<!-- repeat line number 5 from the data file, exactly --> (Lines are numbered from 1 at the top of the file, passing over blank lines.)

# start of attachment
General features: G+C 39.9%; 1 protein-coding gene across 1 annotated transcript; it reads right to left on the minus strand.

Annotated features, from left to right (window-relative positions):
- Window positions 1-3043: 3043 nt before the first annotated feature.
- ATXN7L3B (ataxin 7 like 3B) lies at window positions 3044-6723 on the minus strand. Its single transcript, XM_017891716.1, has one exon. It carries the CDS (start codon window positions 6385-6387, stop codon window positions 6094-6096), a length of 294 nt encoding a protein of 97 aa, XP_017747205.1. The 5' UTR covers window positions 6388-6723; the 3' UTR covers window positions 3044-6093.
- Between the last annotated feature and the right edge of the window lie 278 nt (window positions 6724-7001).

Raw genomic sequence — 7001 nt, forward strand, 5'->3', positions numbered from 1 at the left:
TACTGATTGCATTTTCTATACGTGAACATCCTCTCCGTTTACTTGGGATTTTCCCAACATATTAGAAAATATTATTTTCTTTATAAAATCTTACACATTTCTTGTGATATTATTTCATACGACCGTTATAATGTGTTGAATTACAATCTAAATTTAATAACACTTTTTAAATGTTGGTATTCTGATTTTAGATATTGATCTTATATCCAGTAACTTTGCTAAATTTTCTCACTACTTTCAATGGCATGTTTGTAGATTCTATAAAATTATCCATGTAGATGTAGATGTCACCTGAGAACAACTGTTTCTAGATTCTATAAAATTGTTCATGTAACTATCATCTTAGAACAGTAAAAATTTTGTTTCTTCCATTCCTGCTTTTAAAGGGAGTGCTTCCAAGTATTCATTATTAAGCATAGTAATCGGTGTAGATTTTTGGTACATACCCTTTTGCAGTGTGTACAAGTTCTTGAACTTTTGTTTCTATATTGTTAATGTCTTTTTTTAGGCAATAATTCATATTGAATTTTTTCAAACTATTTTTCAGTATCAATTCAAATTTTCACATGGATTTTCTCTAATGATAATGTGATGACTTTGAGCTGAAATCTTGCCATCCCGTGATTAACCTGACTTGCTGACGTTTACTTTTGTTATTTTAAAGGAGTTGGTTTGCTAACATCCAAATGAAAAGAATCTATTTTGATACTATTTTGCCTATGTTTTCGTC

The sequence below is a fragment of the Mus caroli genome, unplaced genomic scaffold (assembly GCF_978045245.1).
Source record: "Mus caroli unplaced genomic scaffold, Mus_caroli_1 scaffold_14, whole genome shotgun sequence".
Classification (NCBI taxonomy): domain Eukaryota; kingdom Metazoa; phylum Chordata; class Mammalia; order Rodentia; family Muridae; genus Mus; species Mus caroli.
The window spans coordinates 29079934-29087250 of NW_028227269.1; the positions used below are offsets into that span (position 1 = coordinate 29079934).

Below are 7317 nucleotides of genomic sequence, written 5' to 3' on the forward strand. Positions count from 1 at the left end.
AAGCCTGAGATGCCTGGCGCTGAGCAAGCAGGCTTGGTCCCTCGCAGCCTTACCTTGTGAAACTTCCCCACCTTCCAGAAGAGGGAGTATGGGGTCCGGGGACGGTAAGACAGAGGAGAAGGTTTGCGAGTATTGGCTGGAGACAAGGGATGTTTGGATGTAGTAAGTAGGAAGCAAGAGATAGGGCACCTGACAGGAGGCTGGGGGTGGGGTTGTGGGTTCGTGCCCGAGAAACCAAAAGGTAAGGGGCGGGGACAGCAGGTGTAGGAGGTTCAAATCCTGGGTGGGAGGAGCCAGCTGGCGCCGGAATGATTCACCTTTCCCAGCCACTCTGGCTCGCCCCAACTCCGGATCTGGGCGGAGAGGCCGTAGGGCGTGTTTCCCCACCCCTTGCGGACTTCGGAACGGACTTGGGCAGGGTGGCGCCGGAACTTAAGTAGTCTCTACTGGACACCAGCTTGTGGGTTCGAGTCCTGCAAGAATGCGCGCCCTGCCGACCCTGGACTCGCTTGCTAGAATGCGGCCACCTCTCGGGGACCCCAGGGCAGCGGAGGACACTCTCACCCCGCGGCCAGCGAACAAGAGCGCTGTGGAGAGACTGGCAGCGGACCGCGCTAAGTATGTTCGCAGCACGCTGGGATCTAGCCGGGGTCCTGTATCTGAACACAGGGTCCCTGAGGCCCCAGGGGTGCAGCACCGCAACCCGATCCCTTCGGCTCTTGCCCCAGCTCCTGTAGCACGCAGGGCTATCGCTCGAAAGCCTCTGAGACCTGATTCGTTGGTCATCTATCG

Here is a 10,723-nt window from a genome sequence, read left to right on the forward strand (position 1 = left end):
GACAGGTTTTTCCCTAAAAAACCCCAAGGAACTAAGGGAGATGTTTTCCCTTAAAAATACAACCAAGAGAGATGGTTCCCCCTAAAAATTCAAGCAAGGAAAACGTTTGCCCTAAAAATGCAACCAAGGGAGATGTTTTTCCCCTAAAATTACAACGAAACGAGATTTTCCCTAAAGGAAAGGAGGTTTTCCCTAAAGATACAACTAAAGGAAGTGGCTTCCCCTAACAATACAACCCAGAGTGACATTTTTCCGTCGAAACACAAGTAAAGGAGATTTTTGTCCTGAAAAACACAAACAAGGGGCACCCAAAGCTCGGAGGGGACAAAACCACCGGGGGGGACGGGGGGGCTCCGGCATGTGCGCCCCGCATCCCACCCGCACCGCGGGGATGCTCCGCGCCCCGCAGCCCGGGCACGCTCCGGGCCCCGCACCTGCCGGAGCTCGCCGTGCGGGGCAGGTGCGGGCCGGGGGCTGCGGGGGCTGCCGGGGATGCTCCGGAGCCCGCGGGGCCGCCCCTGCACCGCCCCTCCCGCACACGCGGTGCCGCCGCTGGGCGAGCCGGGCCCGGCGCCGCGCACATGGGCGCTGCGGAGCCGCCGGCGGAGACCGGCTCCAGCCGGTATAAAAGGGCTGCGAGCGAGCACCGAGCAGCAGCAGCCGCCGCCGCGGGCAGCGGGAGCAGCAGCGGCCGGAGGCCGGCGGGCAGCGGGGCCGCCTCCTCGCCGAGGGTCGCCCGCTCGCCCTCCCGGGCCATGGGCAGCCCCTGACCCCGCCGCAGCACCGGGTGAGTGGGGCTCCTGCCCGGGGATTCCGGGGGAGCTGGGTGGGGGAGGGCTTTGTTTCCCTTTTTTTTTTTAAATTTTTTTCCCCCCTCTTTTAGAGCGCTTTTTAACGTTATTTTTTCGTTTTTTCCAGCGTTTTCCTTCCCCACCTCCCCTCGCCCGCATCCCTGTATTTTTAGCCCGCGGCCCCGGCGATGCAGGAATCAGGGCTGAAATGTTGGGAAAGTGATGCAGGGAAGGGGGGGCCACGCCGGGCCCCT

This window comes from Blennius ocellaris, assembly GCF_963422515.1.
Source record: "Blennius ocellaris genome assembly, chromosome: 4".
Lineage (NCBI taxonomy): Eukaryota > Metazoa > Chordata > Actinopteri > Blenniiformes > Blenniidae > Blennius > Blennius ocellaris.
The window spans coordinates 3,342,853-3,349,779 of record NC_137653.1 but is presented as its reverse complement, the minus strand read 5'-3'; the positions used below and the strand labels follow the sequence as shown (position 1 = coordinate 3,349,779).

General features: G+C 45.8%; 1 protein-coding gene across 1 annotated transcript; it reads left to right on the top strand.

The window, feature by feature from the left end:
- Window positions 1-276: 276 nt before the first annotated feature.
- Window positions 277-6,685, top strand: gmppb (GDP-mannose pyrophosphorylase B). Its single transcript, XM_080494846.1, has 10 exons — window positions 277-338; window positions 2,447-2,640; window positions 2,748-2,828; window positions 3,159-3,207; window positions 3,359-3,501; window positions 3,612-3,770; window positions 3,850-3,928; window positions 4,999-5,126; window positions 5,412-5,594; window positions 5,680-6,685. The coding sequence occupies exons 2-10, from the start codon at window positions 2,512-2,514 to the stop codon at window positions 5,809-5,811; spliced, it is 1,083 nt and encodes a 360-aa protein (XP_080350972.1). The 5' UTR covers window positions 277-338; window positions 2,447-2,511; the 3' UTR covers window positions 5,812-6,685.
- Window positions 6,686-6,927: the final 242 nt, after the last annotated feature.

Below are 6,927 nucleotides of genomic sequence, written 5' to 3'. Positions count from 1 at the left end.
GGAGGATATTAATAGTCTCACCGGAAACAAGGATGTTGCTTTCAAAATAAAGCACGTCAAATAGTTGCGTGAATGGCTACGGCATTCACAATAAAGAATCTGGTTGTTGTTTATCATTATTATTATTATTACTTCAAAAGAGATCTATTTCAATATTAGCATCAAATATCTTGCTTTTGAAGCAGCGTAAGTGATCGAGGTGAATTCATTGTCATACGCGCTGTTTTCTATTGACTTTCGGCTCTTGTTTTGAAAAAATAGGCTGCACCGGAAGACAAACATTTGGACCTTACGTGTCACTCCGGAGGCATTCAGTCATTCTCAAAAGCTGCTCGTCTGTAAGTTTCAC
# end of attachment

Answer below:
- Between the last annotated feature and the right edge of the window lie 278 nt (window positions 6724-7001).